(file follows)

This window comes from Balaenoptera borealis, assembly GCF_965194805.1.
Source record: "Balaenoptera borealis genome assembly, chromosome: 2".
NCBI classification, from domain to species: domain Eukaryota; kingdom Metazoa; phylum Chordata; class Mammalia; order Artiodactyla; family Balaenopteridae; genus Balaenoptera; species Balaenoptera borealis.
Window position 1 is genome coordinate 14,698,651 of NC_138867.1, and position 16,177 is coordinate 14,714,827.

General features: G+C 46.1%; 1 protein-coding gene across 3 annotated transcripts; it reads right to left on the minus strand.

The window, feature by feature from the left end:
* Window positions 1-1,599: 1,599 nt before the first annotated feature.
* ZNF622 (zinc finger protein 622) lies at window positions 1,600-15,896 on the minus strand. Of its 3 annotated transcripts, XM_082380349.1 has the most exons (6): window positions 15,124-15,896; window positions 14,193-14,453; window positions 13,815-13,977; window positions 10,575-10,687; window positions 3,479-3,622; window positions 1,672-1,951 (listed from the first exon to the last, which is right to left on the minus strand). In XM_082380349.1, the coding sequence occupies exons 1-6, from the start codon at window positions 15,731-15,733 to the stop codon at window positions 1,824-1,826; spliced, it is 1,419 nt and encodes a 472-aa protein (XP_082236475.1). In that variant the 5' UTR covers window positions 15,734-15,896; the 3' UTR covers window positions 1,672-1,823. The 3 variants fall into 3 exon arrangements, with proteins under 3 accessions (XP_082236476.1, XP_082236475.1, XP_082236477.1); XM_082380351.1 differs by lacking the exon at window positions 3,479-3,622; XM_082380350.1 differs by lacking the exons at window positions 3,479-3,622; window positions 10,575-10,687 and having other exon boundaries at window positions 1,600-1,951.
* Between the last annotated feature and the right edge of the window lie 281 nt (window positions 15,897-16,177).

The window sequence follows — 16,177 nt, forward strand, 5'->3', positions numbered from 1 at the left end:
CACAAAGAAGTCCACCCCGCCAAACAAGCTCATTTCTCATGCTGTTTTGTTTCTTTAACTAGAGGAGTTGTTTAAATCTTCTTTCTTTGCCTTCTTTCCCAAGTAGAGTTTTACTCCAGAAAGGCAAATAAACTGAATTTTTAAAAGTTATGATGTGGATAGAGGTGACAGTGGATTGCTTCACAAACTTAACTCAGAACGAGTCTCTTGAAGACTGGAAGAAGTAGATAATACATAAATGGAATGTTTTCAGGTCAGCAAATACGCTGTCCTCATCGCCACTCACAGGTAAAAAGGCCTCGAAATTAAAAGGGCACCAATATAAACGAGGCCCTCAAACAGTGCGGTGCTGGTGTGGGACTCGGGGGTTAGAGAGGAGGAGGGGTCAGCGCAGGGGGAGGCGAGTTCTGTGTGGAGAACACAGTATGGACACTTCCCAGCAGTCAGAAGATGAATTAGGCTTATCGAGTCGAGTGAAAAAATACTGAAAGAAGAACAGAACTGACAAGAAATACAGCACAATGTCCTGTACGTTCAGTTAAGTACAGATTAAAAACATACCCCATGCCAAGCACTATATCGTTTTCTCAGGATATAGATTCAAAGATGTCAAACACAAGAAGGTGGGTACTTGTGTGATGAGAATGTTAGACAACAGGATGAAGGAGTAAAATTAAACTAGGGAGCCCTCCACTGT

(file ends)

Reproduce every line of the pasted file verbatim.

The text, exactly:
This window comes from Balaenoptera borealis, assembly GCF_965194805.1.
Source record: "Balaenoptera borealis genome assembly, chromosome: 2".
NCBI classification, from domain to species: domain Eukaryota; kingdom Metazoa; phylum Chordata; class Mammalia; order Artiodactyla; family Balaenopteridae; genus Balaenoptera; species Balaenoptera borealis.
Window position 1 is genome coordinate 14,698,651 of NC_138867.1, and position 16,177 is coordinate 14,714,827.

General features: G+C 46.1%; 1 protein-coding gene across 3 annotated transcripts; it reads right to left on the minus strand.

The window, feature by feature from the left end:
* Window positions 1-1,599: 1,599 nt before the first annotated feature.
* ZNF622 (zinc finger protein 622) lies at window positions 1,600-15,896 on the minus strand. Of its 3 annotated transcripts, XM_082380349.1 has the most exons (6): window positions 15,124-15,896; window positions 14,193-14,453; window positions 13,815-13,977; window positions 10,575-10,687; window positions 3,479-3,622; window positions 1,672-1,951 (listed from the first exon to the last, which is right to left on the minus strand). In XM_082380349.1, the coding sequence occupies exons 1-6, from the start codon at window positions 15,731-15,733 to the stop codon at window positions 1,824-1,826; spliced, it is 1,419 nt and encodes a 472-aa protein (XP_082236475.1). In that variant the 5' UTR covers window positions 15,734-15,896; the 3' UTR covers window positions 1,672-1,823. The 3 variants fall into 3 exon arrangements, with proteins under 3 accessions (XP_082236476.1, XP_082236475.1, XP_082236477.1); XM_082380351.1 differs by lacking the exon at window positions 3,479-3,622; XM_082380350.1 differs by lacking the exons at window positions 3,479-3,622; window positions 10,575-10,687 and having other exon boundaries at window positions 1,600-1,951.
* Between the last annotated feature and the right edge of the window lie 281 nt (window positions 15,897-16,177).

The window sequence follows — 16,177 nt, forward strand, 5'->3', positions numbered from 1 at the left end:
CACAAAGAAGTCCACCCCGCCAAACAAGCTCATTTCTCATGCTGTTTTGTTTCTTTAACTAGAGGAGTTGTTTAAATCTTCTTTCTTTGCCTTCTTTCCCAAGTAGAGTTTTACTCCAGAAAGGCAAATAAACTGAATTTTTAAAAGTTATGATGTGGATAGAGGTGACAGTGGATTGCTTCACAAACTTAACTCAGAACGAGTCTCTTGAAGACTGGAAGAAGTAGATAATACATAAATGGAATGTTTTCAGGTCAGCAAATACGCTGTCCTCATCGCCACTCACAGGTAAAAAGGCCTCGAAATTAAAAGGGCACCAATATAAACGAGGCCCTCAAACAGTGCGGTGCTGGTGTGGGACTCGGGGGTTAGAGAGGAGGAGGGGTCAGCGCAGGGGGAGGCGAGTTCTGTGTGGAGAACACAGTATGGACACTTCCCAGCAGTCAGAAGATGAATTAGGCTTATCGAGTCGAGTGAAAAAATACTGAAAGAAGAACAGAACTGACAAGAAATACAGCACAATGTCCTGTACGTTCAGTTAAGTACAGATTAAAAACATACCCCATGCCAAGCACTATATCGTTTTCTCAGGATATAGATTCAAAGATGTCAAACACAAGAAGGTGGGTACTTGTGTGATGAGAATGTTAGACAACAGGATGAAGGAGTAAAATTAAACTAGGGAGCCCTCCACTGT